Manataka American Indian Council

 

 

 

 

 

American Indian display wins second best at "Diversity Fair"

 

 

 

Two members of the Manataka American Indian Council were recently honored for their long and hard work to create an American Indian display during the "Diversity Fair" held in the atrium of Health Central Hospital in Ocoee, FL.

 

Chaplain Fred D. Wilcoxson PhD, PC, BCCC, Supervisor of Pastoral Care at Health Central and Scott Fleming, Assistant Chaplain were honored by Health Central for their tremendous contribution to understanding American Indian ways with a second best award.  The first place award went to three nursing directors who created a well done display of the cultures of Africa.

 

Fred Wilcoxson is of Osage descent from Oklahoma and Scott Fleming is of Cherokee heritage. 


"We did our best to represent the American Indian and Manataka to health care providers, patients, and visitors.  We had about 300 persons come through the exhibit and over 150 of them took away the Manataka Spirituality booklet, said Wilcoxson. 

 

The Wilcoxson - Fleming team won first place at the Diversity Fair in 2008 while competing against eleven other cultural displays.

"We were able to make more people in health care aware that American Indian Spirituality is as important as respecting any other religious or cultural belief and that those beliefs are critical to returning the American Indian patient to wholeness," said Wilcoxson.

 

Fred and Scott did an excellent job of creating a number of excellent story boards and displays, but it was the American Indian food that made a good impression on the crowds.  Scott cooked Iroquois Stew and Fred prepared some of fry bread from a recipe given to Fred by his friend Raymond Redcorn.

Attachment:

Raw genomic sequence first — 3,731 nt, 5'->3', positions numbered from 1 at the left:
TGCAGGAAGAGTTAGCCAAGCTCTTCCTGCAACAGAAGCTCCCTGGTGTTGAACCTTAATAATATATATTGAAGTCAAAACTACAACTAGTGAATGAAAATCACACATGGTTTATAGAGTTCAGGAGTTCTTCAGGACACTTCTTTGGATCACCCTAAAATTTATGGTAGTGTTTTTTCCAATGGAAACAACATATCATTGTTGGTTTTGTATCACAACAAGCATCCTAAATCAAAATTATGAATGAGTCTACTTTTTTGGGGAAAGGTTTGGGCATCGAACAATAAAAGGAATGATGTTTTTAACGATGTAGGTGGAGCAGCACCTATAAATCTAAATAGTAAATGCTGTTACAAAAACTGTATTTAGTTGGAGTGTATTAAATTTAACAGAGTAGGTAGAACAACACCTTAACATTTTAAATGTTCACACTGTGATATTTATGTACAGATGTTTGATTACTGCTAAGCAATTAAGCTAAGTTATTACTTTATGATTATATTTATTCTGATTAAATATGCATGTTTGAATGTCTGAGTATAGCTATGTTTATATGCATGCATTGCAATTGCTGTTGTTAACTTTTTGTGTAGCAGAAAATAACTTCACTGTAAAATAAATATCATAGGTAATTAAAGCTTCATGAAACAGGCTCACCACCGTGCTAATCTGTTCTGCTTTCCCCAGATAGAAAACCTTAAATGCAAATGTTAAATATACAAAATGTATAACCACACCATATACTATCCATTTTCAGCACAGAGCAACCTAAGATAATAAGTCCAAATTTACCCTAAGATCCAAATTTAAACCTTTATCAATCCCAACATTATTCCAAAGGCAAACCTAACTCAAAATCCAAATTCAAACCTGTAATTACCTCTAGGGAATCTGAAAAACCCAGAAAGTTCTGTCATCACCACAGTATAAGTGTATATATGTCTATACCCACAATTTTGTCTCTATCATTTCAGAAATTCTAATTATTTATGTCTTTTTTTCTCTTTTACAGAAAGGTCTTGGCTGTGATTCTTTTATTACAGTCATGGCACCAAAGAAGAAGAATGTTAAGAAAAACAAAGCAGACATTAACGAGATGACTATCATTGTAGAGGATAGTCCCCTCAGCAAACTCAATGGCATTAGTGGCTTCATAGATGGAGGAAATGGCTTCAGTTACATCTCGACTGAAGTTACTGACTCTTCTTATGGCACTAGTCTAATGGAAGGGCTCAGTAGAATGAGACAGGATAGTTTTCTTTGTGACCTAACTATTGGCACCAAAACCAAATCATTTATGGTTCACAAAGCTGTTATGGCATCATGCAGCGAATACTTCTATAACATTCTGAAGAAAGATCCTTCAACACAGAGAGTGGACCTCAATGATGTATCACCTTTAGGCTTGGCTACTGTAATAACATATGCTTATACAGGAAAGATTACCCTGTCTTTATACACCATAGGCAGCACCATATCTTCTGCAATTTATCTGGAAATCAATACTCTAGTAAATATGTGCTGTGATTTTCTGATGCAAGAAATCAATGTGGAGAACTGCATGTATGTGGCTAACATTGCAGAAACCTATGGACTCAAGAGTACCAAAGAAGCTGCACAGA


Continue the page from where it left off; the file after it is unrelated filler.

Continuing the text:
In addition to taking second place honors, Scott and Fred were tentatively invited to recreate their display at the big  Orlando, FL Powwow in November.  According to Wilcoxson, powwow representatives were impressed by their level of professionalism, enthusiasm, and knowledge.   In the event the two men accept the invitation, they will utilize Manataka's youth education program to incorporate into the "Youth Education" theme of this year's Orlando Powwow.

 

"When I left Oklahoma after I graduated from high school, I was naive enough to think everyone knew the American Indian as well as I did. I was shocked at the lack of interest and knowledge.  I am so grateful that at this season of my life Creator has given me a way to make others aware of this important need, given me many venues to speak directly to groups that can have an impact, and put me in touch with with so many Manataka friends,"  said Wilcoxson.

 

"I believe that Creator, God, Great Spirit received the honor on a much different level.  As I look through the pictures I see a huge smile on my face that reflects how I pleased I was doing His work, said Wilcoxson.

 

Fred Wilcoxson, daughter Christine and granddaughter Amaya.

 


 


 

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